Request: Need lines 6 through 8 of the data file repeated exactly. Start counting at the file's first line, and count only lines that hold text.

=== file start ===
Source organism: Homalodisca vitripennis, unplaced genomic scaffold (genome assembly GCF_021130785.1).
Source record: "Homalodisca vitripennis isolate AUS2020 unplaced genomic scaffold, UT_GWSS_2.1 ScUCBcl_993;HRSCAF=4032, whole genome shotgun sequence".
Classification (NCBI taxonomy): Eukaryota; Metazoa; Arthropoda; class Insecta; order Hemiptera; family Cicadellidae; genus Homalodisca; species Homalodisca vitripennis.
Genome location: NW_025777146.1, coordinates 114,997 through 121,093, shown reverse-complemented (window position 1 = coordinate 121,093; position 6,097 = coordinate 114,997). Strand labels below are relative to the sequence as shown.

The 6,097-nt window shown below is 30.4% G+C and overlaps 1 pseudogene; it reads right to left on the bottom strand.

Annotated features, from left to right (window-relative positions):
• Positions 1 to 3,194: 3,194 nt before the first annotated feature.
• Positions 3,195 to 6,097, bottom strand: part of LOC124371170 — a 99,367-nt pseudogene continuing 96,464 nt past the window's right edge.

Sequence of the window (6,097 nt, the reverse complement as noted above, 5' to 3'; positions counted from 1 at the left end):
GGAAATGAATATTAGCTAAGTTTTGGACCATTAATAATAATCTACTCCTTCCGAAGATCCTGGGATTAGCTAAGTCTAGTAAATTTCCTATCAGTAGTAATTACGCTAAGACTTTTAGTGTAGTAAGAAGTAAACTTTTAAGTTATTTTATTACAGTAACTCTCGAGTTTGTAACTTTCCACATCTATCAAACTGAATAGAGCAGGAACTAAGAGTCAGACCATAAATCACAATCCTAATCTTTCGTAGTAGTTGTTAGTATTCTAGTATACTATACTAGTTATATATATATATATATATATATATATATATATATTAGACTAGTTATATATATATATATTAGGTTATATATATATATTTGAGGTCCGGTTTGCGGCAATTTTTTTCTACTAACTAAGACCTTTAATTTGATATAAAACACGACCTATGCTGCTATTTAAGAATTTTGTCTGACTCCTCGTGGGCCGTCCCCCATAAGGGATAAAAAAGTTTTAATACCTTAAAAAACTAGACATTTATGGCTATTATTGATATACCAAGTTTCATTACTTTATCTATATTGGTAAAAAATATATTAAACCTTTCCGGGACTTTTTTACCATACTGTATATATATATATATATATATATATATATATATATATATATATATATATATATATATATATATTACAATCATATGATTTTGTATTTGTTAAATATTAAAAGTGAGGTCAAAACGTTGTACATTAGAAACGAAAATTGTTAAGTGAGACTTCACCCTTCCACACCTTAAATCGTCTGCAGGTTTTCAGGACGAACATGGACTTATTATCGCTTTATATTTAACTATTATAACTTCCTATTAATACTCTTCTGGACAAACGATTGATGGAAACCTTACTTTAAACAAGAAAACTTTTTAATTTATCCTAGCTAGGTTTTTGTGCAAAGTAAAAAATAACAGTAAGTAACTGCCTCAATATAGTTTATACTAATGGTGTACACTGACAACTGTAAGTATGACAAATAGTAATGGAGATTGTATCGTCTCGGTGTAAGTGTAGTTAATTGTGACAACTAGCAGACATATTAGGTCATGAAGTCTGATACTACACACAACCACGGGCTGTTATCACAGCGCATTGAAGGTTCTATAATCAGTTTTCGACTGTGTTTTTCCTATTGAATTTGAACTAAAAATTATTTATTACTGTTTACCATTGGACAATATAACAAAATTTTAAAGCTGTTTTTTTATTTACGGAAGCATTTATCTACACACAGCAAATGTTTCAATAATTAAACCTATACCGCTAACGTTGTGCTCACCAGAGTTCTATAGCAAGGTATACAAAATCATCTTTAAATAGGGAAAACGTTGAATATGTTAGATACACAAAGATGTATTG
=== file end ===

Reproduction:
Annotated features, from left to right (window-relative positions):
• Positions 1 to 3,194: 3,194 nt before the first annotated feature.
• Positions 3,195 to 6,097, bottom strand: part of LOC124371170 — a 99,367-nt pseudogene continuing 96,464 nt past the window's right edge.